Thursday, 19 March 2015

Blessing the Brine - a Nantwich Festival to be Revived

We have been helping Nantwich Museum to find a tune for an old, mostly forgotten song Blessing the Brine. This was reputedly sung at Ascension Day at a holiday to bless the brine well in Nantwich.
The words are recorded in Egerton Leigh's book Cheshire Ballads and Tales published in 1867. The festival was recorded by Rev Joseph Partridge in 1774 and mentioned by Thomas Pennant in his Travels written in 1784.

Our colleague in Ecosal-UK, Tom Lane, is part of a folk group in Lincolnshire and with Nigel Creasey and Teri Clarke kindly arranged a traditional folk tune to the words.

Video of Blessing the Brine recorded by Nigel Creasey and Teri Clarke.

WREATHS of varied hues we bring,
Flowers of the early spring,
Hand in hand we join a ring,
Round Old Biat pit to sing, God bless the Brine.
     Gather ‘Paigles,’ bring ‘Lent Lilies,’
Of ‘Sweet Nancy’ tie up posies;
Add ‘Ladies Smock’ all silver white,
‘Marsh Marygolds,’ childhood’s delight
Chorus, Wreaths &c.
Bawme the Old Pit with ribbands gay,
Torn from the groves green boughs display,
Whilst we in holiday attire
Lead the fleet dance both child and sire.
Chorus, Wreaths &c
Sound the lound trimbrel, beat the drum,
Nor let the clarion’s throat be dumb,
Here let us feast, and sing, and play;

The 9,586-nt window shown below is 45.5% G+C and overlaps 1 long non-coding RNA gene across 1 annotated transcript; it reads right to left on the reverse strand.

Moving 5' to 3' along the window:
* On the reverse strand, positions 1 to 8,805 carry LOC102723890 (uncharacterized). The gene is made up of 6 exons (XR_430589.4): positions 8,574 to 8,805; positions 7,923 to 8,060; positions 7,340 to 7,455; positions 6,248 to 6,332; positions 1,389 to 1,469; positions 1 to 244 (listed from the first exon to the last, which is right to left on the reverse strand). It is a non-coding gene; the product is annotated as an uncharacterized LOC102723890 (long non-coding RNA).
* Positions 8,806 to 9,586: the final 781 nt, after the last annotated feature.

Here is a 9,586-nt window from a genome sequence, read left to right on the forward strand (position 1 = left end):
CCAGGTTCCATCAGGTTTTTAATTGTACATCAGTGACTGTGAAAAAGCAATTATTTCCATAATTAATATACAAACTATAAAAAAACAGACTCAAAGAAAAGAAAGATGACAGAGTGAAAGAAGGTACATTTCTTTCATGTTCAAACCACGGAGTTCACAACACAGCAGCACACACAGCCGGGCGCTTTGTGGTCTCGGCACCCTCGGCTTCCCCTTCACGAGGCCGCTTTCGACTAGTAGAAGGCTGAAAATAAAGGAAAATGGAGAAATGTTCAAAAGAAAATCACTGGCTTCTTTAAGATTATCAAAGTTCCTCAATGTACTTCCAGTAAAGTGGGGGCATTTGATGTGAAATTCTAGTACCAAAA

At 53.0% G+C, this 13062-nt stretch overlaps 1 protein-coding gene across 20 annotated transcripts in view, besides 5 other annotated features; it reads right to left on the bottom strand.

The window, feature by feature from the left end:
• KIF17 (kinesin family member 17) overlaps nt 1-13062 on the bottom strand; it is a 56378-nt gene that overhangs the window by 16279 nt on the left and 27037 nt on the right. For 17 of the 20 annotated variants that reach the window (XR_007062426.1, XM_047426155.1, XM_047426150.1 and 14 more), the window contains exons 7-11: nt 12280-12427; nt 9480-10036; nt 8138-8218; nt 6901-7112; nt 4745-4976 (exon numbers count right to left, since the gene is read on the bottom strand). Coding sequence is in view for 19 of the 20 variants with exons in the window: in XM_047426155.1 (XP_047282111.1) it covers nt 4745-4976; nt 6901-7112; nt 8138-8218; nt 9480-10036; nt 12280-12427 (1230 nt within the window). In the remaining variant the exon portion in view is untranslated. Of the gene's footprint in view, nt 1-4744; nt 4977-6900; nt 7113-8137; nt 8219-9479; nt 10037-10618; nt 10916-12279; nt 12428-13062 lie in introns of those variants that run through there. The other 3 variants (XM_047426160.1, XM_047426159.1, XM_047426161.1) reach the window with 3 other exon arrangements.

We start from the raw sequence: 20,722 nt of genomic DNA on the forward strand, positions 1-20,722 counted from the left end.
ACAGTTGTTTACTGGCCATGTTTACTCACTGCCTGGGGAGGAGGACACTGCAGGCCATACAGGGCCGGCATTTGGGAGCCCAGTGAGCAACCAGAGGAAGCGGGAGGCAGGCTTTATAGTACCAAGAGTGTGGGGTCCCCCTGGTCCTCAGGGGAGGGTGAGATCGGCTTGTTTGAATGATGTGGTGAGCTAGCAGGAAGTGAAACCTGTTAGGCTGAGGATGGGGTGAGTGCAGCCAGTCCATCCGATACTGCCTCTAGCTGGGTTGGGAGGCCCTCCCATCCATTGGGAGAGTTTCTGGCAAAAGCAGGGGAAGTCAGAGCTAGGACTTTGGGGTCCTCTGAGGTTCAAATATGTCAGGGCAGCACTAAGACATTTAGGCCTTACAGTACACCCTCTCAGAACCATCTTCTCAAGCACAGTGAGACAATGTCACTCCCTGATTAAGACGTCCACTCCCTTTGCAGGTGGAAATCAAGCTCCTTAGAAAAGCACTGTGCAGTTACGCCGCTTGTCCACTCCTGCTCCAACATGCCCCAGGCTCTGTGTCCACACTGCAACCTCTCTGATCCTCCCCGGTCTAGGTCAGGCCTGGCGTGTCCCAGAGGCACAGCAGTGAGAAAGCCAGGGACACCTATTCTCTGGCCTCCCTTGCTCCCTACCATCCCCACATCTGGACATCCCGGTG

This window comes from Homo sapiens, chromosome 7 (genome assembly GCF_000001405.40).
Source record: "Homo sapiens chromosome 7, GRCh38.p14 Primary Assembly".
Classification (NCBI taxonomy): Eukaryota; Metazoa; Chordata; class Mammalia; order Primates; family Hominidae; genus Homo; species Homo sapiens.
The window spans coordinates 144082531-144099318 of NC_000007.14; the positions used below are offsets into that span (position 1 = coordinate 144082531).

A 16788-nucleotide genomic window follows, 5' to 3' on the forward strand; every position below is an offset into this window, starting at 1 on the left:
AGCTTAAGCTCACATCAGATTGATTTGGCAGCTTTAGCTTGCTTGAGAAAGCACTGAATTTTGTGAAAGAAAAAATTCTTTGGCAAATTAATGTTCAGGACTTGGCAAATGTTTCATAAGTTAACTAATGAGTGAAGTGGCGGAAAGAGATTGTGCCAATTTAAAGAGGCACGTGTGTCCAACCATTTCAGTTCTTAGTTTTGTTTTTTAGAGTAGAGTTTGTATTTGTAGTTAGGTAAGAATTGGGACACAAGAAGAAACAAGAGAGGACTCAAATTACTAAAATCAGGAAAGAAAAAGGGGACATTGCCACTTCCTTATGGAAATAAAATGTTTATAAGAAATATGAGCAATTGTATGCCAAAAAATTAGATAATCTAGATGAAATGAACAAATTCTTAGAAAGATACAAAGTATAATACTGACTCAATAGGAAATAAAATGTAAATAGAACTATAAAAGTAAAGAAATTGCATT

Ascension’s feast’s our holiday.
Chorus, Wreaths &c.
Long since, before the Roman host
In pomp of war old Cheshire crost,
This pit our fathers’ labouring saw,
The garnered hoards from earth to draw.
Chorus, Wreaths &c.
We bless the author of all good,
For that which savours all our food;
Of gifts on man that showered are,
What gift to this can we compare?
Chorus, Wreaths &c.
The finny treasures of the deep,
The flocks that climb the mountain steep,
All food spread over plain and lea,
Without our salt would tasteless be?
Chorus, Wreaths &c.
Pledge of true friendship, for its sake
Wild Arabs scorn their faith to break;
Nor will their truth e’er prove at fault
Towards him with whom they’ve eaten salt.
Chorus, Wreaths &c.
We envy not climes where we’re told
The rivers run o’er sands of gold,
Nor sigh we for Golcondas’s mine
Whilst we can boast our pits of brine.
Chorus, Wreaths &c.
We hear in foreign lands, salt sick,
The wild herds roam in search of lick.
Who by words may dare to measure
The price of this heavenly treasure.
Chorus, Wreaths &c.
So when Ascension’s morn appears,
As years succeeding follow years,
Shall ‘Hellath Wen’ her children see
United here for mirth and glee.
Chorus, Wreaths &c.
And as our Saviour on this day
Triumphant rose from earth away,
So shall our thanks to Heaven arise,
So let our praises reach the skies.

Wreaths of varied hue we bring,
Flowers of the early spring,
Hand in hand we form a ring,
Round Old Biat pit to sing, God bless the Brine.


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